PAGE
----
If you are a seasoned gym rat (you can be considered as one when you start shouting inappropriate slurs for all the other gym rats to hear), you can probably skip this post and go read something by Charles Bukowski. I think his approach to life is pretty dope.
But if you would like a little guidance on how to workout and optimize your gains, stay with me. I promise it is going to be helpful. Granted, not as helpful as Charles Bukowski’s advice to often carry things to read so that you will not have to look at the people.
Anyway, here are six things you should know if you workout.
1. You need to know these 3 fitness terms
Progressive overload, hypertrophy, RIR/RPE.
Arguably the most important part of your training is progressive overload which means workouts that increase in difficulty over time.
If your workouts don’t have this, there are only two ways it can go and both have “holy shit, what am I doing wrong here?” in them. READ: You are not going to build muscle and get stronger. So:
- Lift heavier weight over time
- Do more reps with the same weight
- Use better technique (e.g. greater range of motion)
- Slower lifting tempo (emphasizing the eccentric part of the exercise)
- Add pauses at the top or bottom of the range of motion (I am a big fan of a 3-second pause at the bottom of leg press, hack squat, split squat, and RDL)
Then we have “hypertrophy” which stands for muscle building.
This is how you should train most of the time if your goal is to get the best physique possible. Whether you want to build muscle, lose fat, or maintain, hypertrophy training is the way. You just adjust your calorie intake based on the goal. Training stays the same.
The last one is RIR/RPE or reps in reserve/rating of perceived exertion (RPE is a scale of 1-10, 10 being max effort while RIR is how many reps you have left in the tank).
This is an easy way of measuring the intensity of effort aka how close to failure you get at the end of each set. A 0RIR or 10RPE would mean you could not have done an additional rep.
I typically recommend that my clients lift at 2-4RIR or 6-8RPE most of the time with occasional workouts to 0-1RIR/9-10RPE (to ensure they are gauging RIR/RPE accurately). This is smart training. You don’t have to go balls to the wall each workout.
On the same topic:
2. The barbell pad is not for squatting, you silly
…is to protect your insides from becoming your… outsides. Is that even a real word? Whateva, English is not my native language so no one will notice or care. Anyway, it is called a barbell back squat, not a neck squat, as James Smith once said.
I get it, having a bar on your back might feel uncomfortable but guess what? It’s probably because it is in the wrong place — on the bony part of your neck rather than on the “shelf” that your traps create when you create tension in your upper back.
Having a pad on the bar when squatting puts the bar in the wrong position (too high), it might make the bar unstable, reduce depth, and put you at greater risk of injury.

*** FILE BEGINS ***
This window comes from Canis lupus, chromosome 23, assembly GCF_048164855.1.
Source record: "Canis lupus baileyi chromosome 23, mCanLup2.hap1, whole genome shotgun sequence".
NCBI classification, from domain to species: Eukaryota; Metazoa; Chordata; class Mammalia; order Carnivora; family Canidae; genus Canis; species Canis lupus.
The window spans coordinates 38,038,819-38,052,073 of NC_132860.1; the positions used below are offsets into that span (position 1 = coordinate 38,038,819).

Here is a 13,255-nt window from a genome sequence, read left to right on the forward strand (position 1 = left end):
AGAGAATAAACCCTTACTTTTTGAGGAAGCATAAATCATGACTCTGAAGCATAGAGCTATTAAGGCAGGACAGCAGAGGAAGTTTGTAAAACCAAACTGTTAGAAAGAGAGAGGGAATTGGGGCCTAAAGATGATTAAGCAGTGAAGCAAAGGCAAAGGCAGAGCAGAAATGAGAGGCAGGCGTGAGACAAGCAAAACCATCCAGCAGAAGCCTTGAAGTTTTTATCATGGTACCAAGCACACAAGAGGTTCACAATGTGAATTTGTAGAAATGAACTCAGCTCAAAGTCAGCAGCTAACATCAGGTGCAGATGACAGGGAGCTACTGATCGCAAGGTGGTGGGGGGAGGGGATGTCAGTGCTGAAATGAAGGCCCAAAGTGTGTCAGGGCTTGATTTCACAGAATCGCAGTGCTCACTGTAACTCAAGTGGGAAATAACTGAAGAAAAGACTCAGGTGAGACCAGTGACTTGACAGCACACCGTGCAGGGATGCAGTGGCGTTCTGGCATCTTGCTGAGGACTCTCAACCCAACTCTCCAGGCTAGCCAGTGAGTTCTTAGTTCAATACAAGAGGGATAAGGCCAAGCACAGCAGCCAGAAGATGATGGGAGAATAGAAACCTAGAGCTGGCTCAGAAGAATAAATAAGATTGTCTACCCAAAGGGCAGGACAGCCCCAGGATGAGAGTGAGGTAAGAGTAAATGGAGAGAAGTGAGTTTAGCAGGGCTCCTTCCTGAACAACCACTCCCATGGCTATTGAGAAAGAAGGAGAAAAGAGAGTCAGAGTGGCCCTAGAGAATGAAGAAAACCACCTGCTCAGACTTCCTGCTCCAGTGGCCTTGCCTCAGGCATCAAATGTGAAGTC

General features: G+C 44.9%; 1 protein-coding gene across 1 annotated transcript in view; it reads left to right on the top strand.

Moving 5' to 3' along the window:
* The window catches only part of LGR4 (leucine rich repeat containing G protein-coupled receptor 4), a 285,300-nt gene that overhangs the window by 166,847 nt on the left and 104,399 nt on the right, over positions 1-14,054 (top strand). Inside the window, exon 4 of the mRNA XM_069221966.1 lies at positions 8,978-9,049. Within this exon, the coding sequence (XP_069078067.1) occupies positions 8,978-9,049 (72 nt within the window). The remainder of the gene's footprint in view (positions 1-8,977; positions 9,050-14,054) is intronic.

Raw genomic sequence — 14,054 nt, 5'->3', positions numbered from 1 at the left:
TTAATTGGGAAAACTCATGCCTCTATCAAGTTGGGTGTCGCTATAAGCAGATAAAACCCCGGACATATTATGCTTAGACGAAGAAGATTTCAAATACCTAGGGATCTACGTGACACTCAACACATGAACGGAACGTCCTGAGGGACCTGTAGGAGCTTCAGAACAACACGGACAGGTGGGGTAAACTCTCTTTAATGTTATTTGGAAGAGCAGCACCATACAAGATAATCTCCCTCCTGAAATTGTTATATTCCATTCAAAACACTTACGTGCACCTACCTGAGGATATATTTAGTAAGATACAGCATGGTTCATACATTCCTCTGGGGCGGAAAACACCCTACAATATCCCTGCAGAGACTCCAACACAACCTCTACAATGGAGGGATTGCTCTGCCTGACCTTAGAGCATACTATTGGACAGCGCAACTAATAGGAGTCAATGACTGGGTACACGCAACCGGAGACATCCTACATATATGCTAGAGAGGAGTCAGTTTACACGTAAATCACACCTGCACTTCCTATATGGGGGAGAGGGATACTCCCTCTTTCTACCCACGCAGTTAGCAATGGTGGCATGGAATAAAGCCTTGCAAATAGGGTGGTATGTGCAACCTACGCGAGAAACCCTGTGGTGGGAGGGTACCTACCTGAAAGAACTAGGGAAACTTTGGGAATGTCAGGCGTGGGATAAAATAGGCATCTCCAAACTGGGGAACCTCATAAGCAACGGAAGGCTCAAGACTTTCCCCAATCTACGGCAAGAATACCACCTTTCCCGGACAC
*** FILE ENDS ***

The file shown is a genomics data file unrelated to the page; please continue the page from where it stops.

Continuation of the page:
Don’t piss me off and don’t put the pad where it is not supposed to be used.
3. You can easily get 2-3k steps per workout
Lifting weights is good and all that. But regular movement outside the gym is important for both your health and weight loss or maintenance. During an hour-long workout, you can easily get in 2-3k steps. FYI, I did just that today:
So rather than being glued to your phone, stand up and walk a couple of laps around the gym via that horizontal walking surface called the floor.
No need to speed-walk. It would be weird. Like, biblical God says he does not want any sacrifices from people with damaged testicles kind of weird.
4. Random workouts aren’t the way
If you are not following a proper training program and just winging it at the gym, you are not going to make measurable progress.
Look at the program I write for my clients. It has everything—clear instructions for each week of training, exercise videos, set, rep, RIR recommendations, workout tracking, form check, etc.
Random workouts = random results. If you spend time and effort in the gym, you might as well do it properly and get the damn results. Stop fugging around.
5. Do less, do better
Some people think you need to lift every day or do 30 sets per workout to optimize your progress. If you are following a proper evidence-based program, 3-5 workouts per week is plenty. If your boss asked you to work 7 days a week, you would go like hey boss man, you are proof positive that stupid is definitely a thing.
So train less but do it better. And I’m not talking just about training frequency. I’m talking volume too as most people do way too many sets. If you are genuinely training with high effort (close or to legit failure) you can make great gains off of a lot less volume than you might think.
I’m near damn sure that most people would see better gains if they scaled back on both training frequency and volume and doubled down on intensity. Thus, do less, do better.
Further reading: 6 Signs You Don’t Train Hard Enough to Build Muscle
6. Video yourself while lifting
Look again at the training program that I wrote to my client. Notice there is this “form check” thingy:
This is because it is a great teaching tool. And if you don’t have a coach who would review form videos for you, do it yourself. Compare your video to the video you learned the movement from. Pick one to two things and improve your technique next time.
Be your own coach. Record your workouts because dodgy technique will keep you from building muscle and strength.
That is it. Just by reading this post, you achieved peak levels of an amazing lifter. Bye.
Originally published by me on Medium on January 1, 2024